CLEVELAND -- Before he even decided what his first pitch on Monday afternoon was going to be, Mike Clevinger had a big decision to make.
Sleeves or no sleeves?
"That was a big debate before I went out there," the Cleveland Indians starter said with a laugh. "Once I saw 31 [degrees] I was like, 'I'm gonna risk it. The sun's out.' It worked out well."
And then some.
Making his 2019 debut in the Indians' home opener, Clevinger put together arguably the best performance of career, tallying 7 innings, 1 hit, no runs and a career-best 12 strikeouts in Cleveland's 5-3 victory over the Chicago White Sox. Perhaps most importantly, the 28-year-old showcased the increased velocity he had been working to improve throughout the offseason, adding a new wrinkle for a pitcher who has already established himself as one of the Indians' most consistent arms.
"He was terrific," Indians manager Terry Francona said. "I thought he was really good -- I mean really good. It's not easy to do anything in that weather. He was just out there letting it eat. He just looked really strong the entire game."
According to Clevinger, he wasn't even throwing his best stuff.
Although he's typically possessed above-average velocity since becoming a regular part of Cleveland's rotation in 2017, this season, the player nicknamed "Sunshine" is hoping to top out in the upper-90s. On Monday, Clevinger did that on occasion, but not as often as he planned on entering the opener.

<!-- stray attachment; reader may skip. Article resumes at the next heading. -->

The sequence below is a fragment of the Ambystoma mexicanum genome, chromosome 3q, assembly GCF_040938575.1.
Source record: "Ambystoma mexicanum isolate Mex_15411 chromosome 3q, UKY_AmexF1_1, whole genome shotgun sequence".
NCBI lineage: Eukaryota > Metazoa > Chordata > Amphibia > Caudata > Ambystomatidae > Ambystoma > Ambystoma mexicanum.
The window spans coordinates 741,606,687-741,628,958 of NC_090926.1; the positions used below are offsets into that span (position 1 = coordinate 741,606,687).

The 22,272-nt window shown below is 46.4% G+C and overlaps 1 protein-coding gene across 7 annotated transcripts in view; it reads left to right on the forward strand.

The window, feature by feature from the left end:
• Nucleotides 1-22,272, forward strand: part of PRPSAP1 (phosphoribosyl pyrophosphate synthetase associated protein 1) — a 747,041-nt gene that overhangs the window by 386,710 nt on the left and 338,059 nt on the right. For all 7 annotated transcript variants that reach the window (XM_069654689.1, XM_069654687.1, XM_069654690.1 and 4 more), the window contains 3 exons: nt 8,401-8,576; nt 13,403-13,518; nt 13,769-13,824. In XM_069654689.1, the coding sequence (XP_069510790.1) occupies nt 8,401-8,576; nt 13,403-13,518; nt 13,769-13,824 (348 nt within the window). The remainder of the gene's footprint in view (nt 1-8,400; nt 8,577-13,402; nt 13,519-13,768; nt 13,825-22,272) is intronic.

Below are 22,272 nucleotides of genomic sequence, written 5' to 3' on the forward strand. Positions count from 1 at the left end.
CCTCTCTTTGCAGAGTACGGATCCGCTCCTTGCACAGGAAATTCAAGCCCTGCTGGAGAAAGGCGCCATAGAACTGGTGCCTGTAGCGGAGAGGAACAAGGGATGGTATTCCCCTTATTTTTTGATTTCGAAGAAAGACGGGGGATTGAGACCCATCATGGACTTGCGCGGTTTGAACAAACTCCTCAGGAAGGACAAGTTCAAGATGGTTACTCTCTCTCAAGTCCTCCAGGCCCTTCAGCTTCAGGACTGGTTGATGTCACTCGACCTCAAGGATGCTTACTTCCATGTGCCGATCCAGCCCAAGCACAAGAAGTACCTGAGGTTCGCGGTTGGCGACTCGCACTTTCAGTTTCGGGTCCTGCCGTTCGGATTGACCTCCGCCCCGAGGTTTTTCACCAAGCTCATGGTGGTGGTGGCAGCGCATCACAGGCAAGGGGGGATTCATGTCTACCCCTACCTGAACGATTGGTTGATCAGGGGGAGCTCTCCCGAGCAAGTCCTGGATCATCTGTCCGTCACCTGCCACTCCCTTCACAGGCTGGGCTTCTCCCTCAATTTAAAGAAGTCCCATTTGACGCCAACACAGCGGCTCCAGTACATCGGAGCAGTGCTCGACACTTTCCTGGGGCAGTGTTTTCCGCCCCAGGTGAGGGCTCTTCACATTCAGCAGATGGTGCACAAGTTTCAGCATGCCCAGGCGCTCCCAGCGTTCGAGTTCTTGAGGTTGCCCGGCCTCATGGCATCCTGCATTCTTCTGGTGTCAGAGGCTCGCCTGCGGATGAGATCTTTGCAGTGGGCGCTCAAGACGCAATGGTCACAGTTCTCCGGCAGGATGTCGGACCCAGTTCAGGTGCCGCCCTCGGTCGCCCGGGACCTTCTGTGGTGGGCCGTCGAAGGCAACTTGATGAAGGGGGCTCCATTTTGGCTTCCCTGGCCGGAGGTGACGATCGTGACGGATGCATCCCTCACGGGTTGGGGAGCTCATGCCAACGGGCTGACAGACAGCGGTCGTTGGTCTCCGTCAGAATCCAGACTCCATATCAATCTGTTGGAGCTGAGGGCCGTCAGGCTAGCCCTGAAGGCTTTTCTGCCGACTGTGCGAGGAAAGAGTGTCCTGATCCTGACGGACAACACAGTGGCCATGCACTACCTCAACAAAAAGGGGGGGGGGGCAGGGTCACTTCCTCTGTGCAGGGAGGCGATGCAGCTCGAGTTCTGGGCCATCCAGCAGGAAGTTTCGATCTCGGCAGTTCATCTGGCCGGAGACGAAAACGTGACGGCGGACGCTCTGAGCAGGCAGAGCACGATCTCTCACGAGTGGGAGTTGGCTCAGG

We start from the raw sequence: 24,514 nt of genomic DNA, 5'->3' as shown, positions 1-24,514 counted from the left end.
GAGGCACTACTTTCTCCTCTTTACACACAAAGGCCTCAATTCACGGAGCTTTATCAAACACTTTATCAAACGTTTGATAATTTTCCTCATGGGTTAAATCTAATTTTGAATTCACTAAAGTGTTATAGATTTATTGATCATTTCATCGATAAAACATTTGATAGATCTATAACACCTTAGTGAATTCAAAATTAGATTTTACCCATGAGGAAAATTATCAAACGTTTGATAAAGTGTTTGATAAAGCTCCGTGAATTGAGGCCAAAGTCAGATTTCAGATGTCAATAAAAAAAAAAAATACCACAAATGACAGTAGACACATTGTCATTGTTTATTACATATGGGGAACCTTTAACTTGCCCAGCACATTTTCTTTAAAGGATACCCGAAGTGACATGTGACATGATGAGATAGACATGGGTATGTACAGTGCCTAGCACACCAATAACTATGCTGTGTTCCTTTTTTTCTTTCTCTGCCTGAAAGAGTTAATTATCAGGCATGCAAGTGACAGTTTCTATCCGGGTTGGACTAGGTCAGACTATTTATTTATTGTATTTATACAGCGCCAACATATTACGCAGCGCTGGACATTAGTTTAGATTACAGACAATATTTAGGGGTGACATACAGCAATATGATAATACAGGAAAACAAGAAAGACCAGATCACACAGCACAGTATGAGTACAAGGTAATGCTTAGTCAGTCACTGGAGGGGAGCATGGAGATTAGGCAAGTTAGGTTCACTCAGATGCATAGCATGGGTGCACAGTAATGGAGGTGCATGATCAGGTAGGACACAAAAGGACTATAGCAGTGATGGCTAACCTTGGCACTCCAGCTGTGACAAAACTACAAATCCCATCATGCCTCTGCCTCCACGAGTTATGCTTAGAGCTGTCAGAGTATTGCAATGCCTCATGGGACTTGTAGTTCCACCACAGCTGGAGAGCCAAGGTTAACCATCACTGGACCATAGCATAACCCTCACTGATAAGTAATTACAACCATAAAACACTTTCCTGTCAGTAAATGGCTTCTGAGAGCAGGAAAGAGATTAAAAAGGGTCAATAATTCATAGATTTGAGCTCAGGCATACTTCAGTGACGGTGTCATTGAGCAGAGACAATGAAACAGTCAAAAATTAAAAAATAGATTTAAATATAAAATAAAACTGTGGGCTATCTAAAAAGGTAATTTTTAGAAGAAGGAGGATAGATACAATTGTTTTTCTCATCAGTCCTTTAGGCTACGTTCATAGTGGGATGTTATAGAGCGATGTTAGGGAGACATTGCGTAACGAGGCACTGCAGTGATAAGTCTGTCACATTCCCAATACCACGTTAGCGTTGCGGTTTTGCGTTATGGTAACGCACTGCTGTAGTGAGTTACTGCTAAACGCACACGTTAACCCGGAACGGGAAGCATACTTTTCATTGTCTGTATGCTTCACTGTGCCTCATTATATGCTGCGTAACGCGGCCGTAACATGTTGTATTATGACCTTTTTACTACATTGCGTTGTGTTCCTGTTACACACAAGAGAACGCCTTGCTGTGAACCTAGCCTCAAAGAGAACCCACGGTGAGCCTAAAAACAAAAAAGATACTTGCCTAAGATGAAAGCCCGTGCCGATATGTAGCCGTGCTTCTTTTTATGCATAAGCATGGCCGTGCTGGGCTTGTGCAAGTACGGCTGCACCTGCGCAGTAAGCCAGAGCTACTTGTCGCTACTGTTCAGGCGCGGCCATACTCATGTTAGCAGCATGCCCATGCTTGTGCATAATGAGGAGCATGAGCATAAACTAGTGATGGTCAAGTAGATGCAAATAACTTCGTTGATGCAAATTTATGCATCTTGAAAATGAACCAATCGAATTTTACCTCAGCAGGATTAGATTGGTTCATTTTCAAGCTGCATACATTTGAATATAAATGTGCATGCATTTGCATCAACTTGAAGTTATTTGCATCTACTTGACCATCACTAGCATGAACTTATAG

"The 'velo' was not lower, but a tick down today than what it has been through spring," Clevinger said. "My last outing in spring, I averaged 96 and today it was just shy of 95. So cold weather did play a little bit of a factor -- but not much."
Fortunately for the Indians, the chilly atmosphere inside Progressive Field seemed to have a bigger impact on the White Sox bullpen, which walked in the game's winning runs with the bases loaded in the bottom of the eighth.
While Clevinger didn't earn the victory -- his own bullpen blew a 1-0 lead in the inning sandwiched between his exit and closer Brad Hand's entrance -- his impressive outing wasn't for naught. And given the current state of the Indians' lineup, Clevinger's career-best showing was one they could have hardly afforded to waste.
"It wasn’t all these flashy wins all the time," Clevinger said, drawing a comparison between Monday's victory and the 2016 Indians. "It was like grinding out to the eighth, ninth inning, losing a lead, coming back and that’s Tribe baseball. That’s how we’re going to win and I like it."